(040755 = 0x41ED, so the 0x4000 bit is set.)

      If this problem still exists in Windows 7 (or XP), then I'd like to

    get a failing test case (because I haven't found a way to make one).

      Also, for my curiosity, …

    […] the extra macosx folder. […]

      Which "the extra folder" is that, exactly?  The "__MACOSX" folder

    (which may or may not appear, depending on how the archive was created),

    or something else?

  11. Kyew says:

    Not sure if this helps, but when I encounter this problem I've noticed that "opening" the zip file, by double-clicking, will open non-encrypted versions of the file(s). Right-clicking and selecting Extract All seems to always extract the files as encrypted.

  12. Jon Ramos says:

    This issue is happening on my windows file server. When any of our consultants send us files that have been zipped on a mac, they become encrypted on our network which also blocks all other users, including our admin account, from accessing those files. To make matters worse, those files fail to get backed up on our NAS + Cloud backup system (they just get skipped over). So we just discovered that these are not getting backed up, and now we are hunting through our 6TB worth of data to find these encrypted files.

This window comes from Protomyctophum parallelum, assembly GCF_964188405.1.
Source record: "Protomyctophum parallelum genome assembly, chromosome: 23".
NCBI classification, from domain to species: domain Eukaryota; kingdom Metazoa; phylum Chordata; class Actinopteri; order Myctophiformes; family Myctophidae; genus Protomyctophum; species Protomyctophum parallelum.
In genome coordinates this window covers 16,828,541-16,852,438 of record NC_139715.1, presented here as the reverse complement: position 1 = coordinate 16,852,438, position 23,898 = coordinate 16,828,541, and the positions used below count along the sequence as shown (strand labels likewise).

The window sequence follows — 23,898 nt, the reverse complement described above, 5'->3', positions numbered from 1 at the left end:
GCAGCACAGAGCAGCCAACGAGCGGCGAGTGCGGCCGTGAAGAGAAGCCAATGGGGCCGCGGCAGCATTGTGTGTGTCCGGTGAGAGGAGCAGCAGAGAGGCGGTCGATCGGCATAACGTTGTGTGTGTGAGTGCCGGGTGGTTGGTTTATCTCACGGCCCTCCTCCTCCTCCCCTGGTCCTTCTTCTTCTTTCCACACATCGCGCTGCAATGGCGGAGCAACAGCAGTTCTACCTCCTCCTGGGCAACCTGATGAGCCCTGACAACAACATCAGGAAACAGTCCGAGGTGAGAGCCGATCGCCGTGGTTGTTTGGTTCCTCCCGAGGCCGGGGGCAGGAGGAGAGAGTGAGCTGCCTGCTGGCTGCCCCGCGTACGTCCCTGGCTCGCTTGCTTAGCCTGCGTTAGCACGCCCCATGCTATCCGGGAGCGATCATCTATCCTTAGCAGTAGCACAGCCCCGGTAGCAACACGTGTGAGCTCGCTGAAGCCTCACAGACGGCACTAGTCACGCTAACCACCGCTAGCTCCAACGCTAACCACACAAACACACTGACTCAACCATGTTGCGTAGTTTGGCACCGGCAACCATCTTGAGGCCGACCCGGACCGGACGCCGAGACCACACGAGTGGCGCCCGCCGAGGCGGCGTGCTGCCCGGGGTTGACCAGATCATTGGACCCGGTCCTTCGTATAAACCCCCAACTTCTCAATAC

Problem is 3 fold:

    1) Its difficult to search for these encrypted files & folders.

    2) Its difficult to teach our 40 employees how to identify this problem & fix it

    3) It causes our backups to skip over these files.


    Does Microsoft have a fix yet?

    Is my best solution to install a zip handler on everyone's PC and find a way to suppress the built-in windows zip extraction tool?

    Thank You

  13. Hi Jon Ramos, thanks for reading!

    We fixed this issue in Windows 8 (8.1 and Windows 10 would naturally have the fix as well).

    I don't believe this fix ever went out as a standalone update for Windows 7, those are usually reserved for very high impact issues affecting a large number of users (for example, security vulnerabilities)